AG711Soil Water & ManagementAG513215
Assess the importance, quality and quantity of soil and water as natural resources for ecosystems and societies. Understand the principles of soil erosion processes and management practices to decrease erosion in urban, cropland and rangeland systems. Understand the principles of the soil water cycle to improve water use efficiency of dry-land and irrigated systems. Understand how to utilize soil resource assessment tools to make land management decisions. Examine the role of soil management in the mitigation and adaptation to climate change.
AG712Plant Genetics & Breeding AG511215
This course introduces students to Plant Genetics and Breeding. It covers the basics of genetics including the role of DNA, RNA and proteins, mitosis, meiosis, and compares replication, transcription and translation between prokaryotes and eukaryotes. Current sequencing technologies and advancements in technologies will be discussed. This knowledge will then be applied to plants. The different genetic stages of plants during their life cycle will be compared for common plants. The distinctive ability of plants to achieve polyploidy will also be covered. Heredity of alleles will be discussed with respect to Mendel’s findings as well as modern findings, discussing monohybrid, dihybrid, and multiple allele crosses. The unit will also discuss commonly used and modern advancements in reproduction and breeding procedures and their advantages. Examples will be used, especially examples from Solomon Islands where possible, showing how breeding has led to benefits in agriculture such as improvements in size, taste, disease resistance, drought and salt tolerance, with respect to genetics. The unit will also cover methodology and uses of Genetically Modified Organisms (GMOs).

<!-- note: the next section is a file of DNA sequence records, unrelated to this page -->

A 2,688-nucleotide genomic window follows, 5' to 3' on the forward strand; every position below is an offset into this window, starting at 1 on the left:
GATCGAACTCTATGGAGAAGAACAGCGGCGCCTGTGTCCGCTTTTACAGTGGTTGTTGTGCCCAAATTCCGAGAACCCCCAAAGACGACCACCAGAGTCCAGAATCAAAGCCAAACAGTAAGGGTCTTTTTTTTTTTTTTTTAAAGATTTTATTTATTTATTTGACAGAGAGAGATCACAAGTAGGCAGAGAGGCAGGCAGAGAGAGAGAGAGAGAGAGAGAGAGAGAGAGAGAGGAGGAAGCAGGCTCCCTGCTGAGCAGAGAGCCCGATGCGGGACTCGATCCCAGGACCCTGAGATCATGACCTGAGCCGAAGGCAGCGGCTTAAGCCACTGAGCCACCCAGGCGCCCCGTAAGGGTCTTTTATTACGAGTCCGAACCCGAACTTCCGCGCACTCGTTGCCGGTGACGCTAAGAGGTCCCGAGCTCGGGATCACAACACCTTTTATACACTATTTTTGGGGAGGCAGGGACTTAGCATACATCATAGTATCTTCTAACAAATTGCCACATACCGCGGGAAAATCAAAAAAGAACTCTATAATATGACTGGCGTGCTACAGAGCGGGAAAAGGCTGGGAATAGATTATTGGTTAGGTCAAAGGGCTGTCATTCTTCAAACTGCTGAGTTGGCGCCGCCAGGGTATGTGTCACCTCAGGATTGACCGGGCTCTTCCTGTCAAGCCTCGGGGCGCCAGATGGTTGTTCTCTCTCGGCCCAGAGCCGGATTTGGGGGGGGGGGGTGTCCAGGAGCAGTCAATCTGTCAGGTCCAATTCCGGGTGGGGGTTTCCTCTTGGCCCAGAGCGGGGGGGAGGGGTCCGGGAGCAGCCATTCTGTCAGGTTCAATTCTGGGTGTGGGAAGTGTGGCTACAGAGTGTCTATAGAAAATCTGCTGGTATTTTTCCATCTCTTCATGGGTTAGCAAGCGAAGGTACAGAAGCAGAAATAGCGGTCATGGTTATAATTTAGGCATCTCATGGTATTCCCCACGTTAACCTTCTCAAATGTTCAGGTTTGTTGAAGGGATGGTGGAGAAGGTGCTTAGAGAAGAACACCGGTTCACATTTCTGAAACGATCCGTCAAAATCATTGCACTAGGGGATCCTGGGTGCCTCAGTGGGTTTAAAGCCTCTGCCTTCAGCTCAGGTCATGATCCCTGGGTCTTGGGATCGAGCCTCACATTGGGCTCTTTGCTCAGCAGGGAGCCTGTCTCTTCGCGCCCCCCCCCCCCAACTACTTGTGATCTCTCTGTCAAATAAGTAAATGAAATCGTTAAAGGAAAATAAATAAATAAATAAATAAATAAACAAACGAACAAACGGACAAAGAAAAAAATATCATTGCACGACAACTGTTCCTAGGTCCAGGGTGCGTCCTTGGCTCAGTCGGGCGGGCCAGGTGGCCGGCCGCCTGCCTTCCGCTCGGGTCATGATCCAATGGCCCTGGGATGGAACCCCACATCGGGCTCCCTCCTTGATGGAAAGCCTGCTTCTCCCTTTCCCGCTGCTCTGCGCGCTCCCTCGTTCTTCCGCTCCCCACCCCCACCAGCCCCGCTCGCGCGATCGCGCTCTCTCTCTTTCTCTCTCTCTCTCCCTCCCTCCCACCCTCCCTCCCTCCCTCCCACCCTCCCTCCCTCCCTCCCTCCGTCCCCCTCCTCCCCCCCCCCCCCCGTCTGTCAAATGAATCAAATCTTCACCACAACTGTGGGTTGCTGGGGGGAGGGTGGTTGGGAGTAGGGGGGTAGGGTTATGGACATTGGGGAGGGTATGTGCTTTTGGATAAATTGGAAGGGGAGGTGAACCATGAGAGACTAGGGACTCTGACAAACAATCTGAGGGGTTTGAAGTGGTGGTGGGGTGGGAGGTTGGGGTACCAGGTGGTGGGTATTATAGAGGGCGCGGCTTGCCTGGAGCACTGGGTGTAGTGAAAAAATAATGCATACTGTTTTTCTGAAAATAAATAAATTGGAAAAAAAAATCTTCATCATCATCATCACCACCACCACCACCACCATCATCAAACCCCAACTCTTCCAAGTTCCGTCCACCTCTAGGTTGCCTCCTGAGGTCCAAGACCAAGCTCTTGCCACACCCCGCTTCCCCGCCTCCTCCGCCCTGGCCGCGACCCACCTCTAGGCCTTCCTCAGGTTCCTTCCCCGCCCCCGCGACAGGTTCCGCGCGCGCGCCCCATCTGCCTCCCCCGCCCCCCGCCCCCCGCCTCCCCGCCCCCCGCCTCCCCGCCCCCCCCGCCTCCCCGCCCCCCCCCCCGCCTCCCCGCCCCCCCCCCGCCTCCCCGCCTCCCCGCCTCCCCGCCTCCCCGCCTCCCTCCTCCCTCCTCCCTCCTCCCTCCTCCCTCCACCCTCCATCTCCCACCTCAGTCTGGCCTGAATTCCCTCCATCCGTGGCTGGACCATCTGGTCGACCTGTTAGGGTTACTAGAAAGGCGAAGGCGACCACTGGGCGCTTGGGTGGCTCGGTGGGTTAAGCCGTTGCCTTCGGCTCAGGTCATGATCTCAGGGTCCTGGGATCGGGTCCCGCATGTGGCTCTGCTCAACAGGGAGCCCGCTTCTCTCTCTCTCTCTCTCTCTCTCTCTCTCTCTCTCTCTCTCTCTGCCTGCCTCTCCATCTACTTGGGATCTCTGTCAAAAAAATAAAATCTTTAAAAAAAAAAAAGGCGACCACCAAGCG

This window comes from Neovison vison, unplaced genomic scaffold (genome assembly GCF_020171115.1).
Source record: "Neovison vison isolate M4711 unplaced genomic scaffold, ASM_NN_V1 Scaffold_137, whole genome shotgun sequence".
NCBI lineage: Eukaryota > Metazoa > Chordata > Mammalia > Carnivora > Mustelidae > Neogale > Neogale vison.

AG726Animal Breeds & GeneticsAG521215
This course covers topics that are on animal genetics, breeding systems and types of breeds of farm animals that are raised for human consumption. The topics that relates to genetics will cover the fundamental principles of genetics that about theories of inheritance and breeding systems. It will cover topics on types of animal breeds that are used locally and overseas. This will provide knowledge and facilitate training to acquire skills to support learners’ understandings about these fields, that will enable learners to gain required skills to enhance their abilities for future advancement in animal breeding, selection and management practices in agriculture.
AG740Investment Analysis in Agriculture (AGBS)AG643210
The course covers the following instructional areas: concept and theory of investment; the types of investment and their characteristics; selection and decision making on types of investment; concept of finance: records and source documents; and financial statements that are used in assessing the financial position. The processes for land acquisition for agriculture purposes; considerations of land utilization and land suitability; and the government role in investment.
AG891Honors Project in Extension or Education (AGRO)AG772210
Honors projects are original, innovative, research-oriented efforts made by a student with limited supervision by an Honor’s Committee or Advisor. They are best practice before setting out to do a graduate degree. To complete AG 891, the student will be required to make a proposal stating his/her project topic, goals and timeline. Next the student would complete the project and provide a final report and presentation for evaluation by the committee or advisor. The final product must be completed by the end of the final exam period associated with the second semester of year 4.
AG893Honors Project in Agronomy (AGEX)AG772210
Honors projects are original, innovative, research-oriented efforts made by a student with limited supervision by an Honor’s Committee or Advisor. They are best practice before setting out to do a graduate degree. To complete AG 891, the student will be required to make a proposal stating his/her project topic, goals and timeline. Next the student would complete the project and provide a final report and presentation for evaluation by the committee or advisor. The final product must be completed by the end of the final exam period associated with the second semester of year 4.